It was good to attend the annual FIEC (Fellowship of Independent Evangelical Churches) conference in Blackpool last week. This is the first such gathering since 2019 so it was a great opportunity to catch up with old friends and make a few new ones. This first annual conference since Covid was particularly special as it coincided with the centenary of the formation of the FIEC in 1922.
The brief Letter of Jude was chosen as the biblical soundtrack for the conference. The FIEC National Director John Stevens set the tone for the conference in the first session with a poignant message on Jude 1–16, which highlighted the need to be faithful in our engagement with Scripture. John reminded us of the need for this engagement to address the theological, moral and cultural issues of our day.
The conference ended with a stirring sermon by Julian Hardyman of Eden Baptist Church in Cambridge on the concluding doxology in Jude 24–25. This sermon thoroughly and sensitively spoke of the practical implications for our Christian life of the hope that we share in Christ.
This sermon reminded me of a thought-provoking section in one of the seminars at the conference. Yannick Christos-Wahab spoke on creating meaningful partnerships across cultures. The demographic of the conference was predominantly white, male and British, so it was good to have a session like this that addressed the need to understand, welcome and incorporate people from different cultural backgrounds into our churches.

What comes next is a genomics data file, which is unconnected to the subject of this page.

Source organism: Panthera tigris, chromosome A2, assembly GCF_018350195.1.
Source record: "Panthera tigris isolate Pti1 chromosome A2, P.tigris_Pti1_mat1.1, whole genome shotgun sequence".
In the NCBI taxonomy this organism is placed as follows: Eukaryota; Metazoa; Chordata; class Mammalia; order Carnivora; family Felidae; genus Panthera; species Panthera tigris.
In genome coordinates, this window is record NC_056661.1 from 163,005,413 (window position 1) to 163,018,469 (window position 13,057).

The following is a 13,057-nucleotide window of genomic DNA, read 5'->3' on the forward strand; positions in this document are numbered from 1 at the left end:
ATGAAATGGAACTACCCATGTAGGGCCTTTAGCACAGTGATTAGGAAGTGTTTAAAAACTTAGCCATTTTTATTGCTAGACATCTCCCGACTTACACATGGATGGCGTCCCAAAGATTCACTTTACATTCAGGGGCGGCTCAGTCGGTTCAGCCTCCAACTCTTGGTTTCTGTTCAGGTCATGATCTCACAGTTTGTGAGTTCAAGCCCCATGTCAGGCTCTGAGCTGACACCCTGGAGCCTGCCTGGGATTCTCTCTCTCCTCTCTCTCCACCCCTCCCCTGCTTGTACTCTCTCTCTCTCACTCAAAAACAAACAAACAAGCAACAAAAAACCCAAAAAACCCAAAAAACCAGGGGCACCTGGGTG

Yannick helpfully spoke about the difference of style between how black and white preachers typically conclude their sermons. He suggested that the primary British white expository approach tended to conclude with application in the form of a to-do-list.
By contrast the typical black preacher tended to conclude by accentuating hope.
It was suggested that the reason for this could be found in a background where blacks were marginalised, oppressed, and continually told what to do. In such circumstances the hearers did not need yet another to-do-list but a sense of hope that things could change.
This reminded me of my friend Anthony Billington’s suggestion that a better word for what we want to draw out at the end of a sermon is not so much application as implication.
Sometimes the takeaway from a sermon is not something we need to do but something we can see, be or feel. It might be seeing the beauty of Jesus, being aware of who we are in Christ, or feeling the love of the Father who has adopted us into his family.
Julian’s concluding sermon helped me remember in a fresh way the implications of being in the hands of one able to keep me from falling into folly, trouble and sin, and present me “before his presence without fault and with great joy.” It was the kind of sermon that was forensically heart-searching but so tender that it sent us away from Blackpool with smiles on our faces.
Urgent and joyful: maybe those are the two notes that preachers need to sound more often?